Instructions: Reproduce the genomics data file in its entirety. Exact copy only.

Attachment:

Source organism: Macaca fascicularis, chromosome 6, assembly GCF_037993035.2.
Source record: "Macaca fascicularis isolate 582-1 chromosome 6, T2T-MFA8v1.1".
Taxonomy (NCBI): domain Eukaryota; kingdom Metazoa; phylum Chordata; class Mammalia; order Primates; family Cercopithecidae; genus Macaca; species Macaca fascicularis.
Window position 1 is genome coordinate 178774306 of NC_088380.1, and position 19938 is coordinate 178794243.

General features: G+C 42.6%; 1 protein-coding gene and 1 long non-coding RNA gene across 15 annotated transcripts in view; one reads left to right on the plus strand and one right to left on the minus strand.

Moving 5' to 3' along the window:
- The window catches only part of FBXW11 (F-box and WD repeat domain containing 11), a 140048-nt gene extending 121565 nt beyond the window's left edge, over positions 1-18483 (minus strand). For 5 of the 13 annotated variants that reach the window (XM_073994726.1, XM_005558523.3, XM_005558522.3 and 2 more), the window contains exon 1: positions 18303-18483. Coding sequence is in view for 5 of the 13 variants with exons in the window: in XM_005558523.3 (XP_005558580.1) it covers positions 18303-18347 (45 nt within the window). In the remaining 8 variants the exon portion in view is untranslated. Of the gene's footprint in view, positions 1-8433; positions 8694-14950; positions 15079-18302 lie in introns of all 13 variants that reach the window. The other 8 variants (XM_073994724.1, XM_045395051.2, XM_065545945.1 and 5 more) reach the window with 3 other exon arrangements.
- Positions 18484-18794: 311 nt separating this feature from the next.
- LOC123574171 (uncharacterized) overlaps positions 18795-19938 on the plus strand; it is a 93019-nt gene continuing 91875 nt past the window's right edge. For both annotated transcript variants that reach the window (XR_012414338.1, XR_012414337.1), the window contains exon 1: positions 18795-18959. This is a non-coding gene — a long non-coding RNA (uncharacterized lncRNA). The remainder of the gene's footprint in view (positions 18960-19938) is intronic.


Source organism: Macaca fascicularis, chromosome 6, assembly GCF_037993035.2.
Source record: "Macaca fascicularis isolate 582-1 chromosome 6, T2T-MFA8v1.1".
Taxonomy (NCBI): domain Eukaryota; kingdom Metazoa; phylum Chordata; class Mammalia; order Primates; family Cercopithecidae; genus Macaca; species Macaca fascicularis.
Window position 1 is genome coordinate 178774306 of NC_088380.1, and position 19938 is coordinate 178794243.

General features: G+C 42.6%; 1 protein-coding gene and 1 long non-coding RNA gene across 15 annotated transcripts in view; one reads left to right on the plus strand and one right to left on the minus strand.

Moving 5' to 3' along the window:
- The window catches only part of FBXW11 (F-box and WD repeat domain containing 11), a 140048-nt gene extending 121565 nt beyond the window's left edge, over positions 1-18483 (minus strand). For 5 of the 13 annotated variants that reach the window (XM_073994726.1, XM_005558523.3, XM_005558522.3 and 2 more), the window contains exon 1: positions 18303-18483. Coding sequence is in view for 5 of the 13 variants with exons in the window: in XM_005558523.3 (XP_005558580.1) it covers positions 18303-18347 (45 nt within the window). In the remaining 8 variants the exon portion in view is untranslated. Of the gene's footprint in view, positions 1-8433; positions 8694-14950; positions 15079-18302 lie in introns of all 13 variants that reach the window. The other 8 variants (XM_073994724.1, XM_045395051.2, XM_065545945.1 and 5 more) reach the window with 3 other exon arrangements.
- Positions 18484-18794: 311 nt separating this feature from the next.
- LOC123574171 (uncharacterized) overlaps positions 18795-19938 on the plus strand; it is a 93019-nt gene continuing 91875 nt past the window's right edge. For both annotated transcript variants that reach the window (XR_012414338.1, XR_012414337.1), the window contains exon 1: positions 18795-18959. This is a non-coding gene — a long non-coding RNA (uncharacterized lncRNA). The remainder of the gene's footprint in view (positions 18960-19938) is intronic.